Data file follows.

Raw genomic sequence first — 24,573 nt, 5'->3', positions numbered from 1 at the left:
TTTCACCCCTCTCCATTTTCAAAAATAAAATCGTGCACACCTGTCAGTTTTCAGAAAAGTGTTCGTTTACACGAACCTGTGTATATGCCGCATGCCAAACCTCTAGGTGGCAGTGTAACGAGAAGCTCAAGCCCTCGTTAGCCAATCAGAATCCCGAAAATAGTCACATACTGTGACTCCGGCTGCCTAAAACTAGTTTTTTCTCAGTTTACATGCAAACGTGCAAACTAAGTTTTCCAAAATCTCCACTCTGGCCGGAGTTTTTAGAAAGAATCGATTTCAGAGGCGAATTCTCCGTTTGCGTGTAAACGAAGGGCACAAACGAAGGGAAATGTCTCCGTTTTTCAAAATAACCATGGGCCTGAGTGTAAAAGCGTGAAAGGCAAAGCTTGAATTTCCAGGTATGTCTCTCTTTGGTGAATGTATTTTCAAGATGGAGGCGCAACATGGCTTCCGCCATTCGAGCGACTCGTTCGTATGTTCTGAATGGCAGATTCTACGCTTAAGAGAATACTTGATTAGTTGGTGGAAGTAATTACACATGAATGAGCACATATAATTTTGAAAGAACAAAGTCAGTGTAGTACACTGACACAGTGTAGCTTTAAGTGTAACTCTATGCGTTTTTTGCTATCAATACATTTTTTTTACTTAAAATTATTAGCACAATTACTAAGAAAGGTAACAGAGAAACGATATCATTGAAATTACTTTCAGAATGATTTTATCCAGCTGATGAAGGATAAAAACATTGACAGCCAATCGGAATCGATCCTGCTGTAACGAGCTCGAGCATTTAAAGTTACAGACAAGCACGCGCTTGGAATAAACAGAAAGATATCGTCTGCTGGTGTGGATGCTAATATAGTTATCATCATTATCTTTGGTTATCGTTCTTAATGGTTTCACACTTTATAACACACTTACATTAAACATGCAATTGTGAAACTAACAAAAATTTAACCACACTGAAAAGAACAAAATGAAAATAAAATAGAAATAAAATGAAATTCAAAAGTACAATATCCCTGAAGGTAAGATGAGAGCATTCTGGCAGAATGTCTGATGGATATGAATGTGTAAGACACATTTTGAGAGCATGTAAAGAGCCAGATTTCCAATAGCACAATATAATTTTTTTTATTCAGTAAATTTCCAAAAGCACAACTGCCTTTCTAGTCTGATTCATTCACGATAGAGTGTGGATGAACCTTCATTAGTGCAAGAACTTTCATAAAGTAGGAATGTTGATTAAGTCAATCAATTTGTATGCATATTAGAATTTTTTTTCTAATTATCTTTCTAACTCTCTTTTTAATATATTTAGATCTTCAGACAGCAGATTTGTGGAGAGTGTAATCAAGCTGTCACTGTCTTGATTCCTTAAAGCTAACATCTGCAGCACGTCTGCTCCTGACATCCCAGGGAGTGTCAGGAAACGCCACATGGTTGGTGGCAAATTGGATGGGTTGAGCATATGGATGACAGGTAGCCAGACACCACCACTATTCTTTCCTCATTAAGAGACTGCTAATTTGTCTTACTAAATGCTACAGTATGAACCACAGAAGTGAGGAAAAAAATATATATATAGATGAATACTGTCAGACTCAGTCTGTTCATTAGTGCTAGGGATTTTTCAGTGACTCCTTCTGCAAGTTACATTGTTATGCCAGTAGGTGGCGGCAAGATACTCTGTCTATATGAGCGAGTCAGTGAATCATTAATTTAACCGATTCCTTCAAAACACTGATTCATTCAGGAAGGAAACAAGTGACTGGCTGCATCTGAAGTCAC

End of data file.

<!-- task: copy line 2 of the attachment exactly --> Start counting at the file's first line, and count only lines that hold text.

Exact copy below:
TTTCACCCCTCTCCATTTTCAAAAATAAAATCGTGCACACCTGTCAGTTTTCAGAAAAGTGTTCGTTTACACGAACCTGTGTATATGCCGCATGCCAAACCTCTAGGTGGCAGTGTAACGAGAAGCTCAAGCCCTCGTTAGCCAATCAGAATCCCGAAAATAGTCACATACTGTGACTCCGGCTGCCTAAAACTAGTTTTTTCTCAGTTTACATGCAAACGTGCAAACTAAGTTTTCCAAAATCTCCACTCTGGCCGGAGTTTTTAGAAAGAATCGATTTCAGAGGCGAATTCTCCGTTTGCGTGTAAACGAAGGGCACAAACGAAGGGAAATGTCTCCGTTTTTCAAAATAACCATGGGCCTGAGTGTAAAAGCGTGAAAGGCAAAGCTTGAATTTCCAGGTATGTCTCTCTTTGGTGAATGTATTTTCAAGATGGAGGCGCAACATGGCTTCCGCCATTCGAGCGACTCGTTCGTATGTTCTGAATGGCAGATTCTACGCTTAAGAGAATACTTGATTAGTTGGTGGAAGTAATTACACATGAATGAGCACATATAATTTTGAAAGAACAAAGTCAGTGTAGTACACTGACACAGTGTAGCTTTAAGTGTAACTCTATGCGTTTTTTGCTATCAATACATTTTTTTTACTTAAAATTATTAGCACAATTACTAAGAAAGGTAACAGAGAAACGATATCATTGAAATTACTTTCAGAATGATTTTATCCAGCTGATGAAGGATAAAAACATTGACAGCCAATCGGAATCGATCCTGCTGTAACGAGCTCGAGCATTTAAAGTTACAGACAAGCACGCGCTTGGAATAAACAGAAAGATATCGTCTGCTGGTGTGGATGCTAATATAGTTATCATCATTATCTTTGGTTATCGTTCTTAATGGTTTCACACTTTATAACACACTTACATTAAACATGCAATTGTGAAACTAACAAAAATTTAACCACACTGAAAAGAACAAAATGAAAATAAAATAGAAATAAAATGAAATTCAAAAGTACAATATCCCTGAAGGTAAGATGAGAGCATTCTGGCAGAATGTCTGATGGATATGAATGTGTAAGACACATTTTGAGAGCATGTAAAGAGCCAGATTTCCAATAGCACAATATAATTTTTTTTATTCAGTAAATTTCCAAAAGCACAACTGCCTTTCTAGTCTGATTCATTCACGATAGAGTGTGGATGAACCTTCATTAGTGCAAGAACTTTCATAAAGTAGGAATGTTGATTAAGTCAATCAATTTGTATGCATATTAGAATTTTTTTTCTAATTATCTTTCTAACTCTCTTTTTAATATATTTAGATCTTCAGACAGCAGATTTGTGGAGAGTGTAATCAAGCTGTCACTGTCTTGATTCCTTAAAGCTAACATCTGCAGCACGTCTGCTCCTGACATCCCAGGGAGTGTCAGGAAACGCCACATGGTTGGTGGCAAATTGGATGGGTTGAGCATATGGATGACAGGTAGCCAGACACCACCACTATTCTTTCCTCATTAAGAGACTGCTAATTTGTCTTACTAAATGCTACAGTATGAACCACAGAAGTGAGGAAAAAAATATATATATAGATGAATACTGTCAGACTCAGTCTGTTCATTAGTGCTAGGGATTTTTCAGTGACTCCTTCTGCAAGTTACATTGTTATGCCAGTAGGTGGCGGCAAGATACTCTGTCTATATGAGCGAGTCAGTGAATCATTAATTTAACCGATTCCTTCAAAACACTGATTCATTCAGGAAGGAAACAAGTGACTGGCTGCATCTGAAGTCAC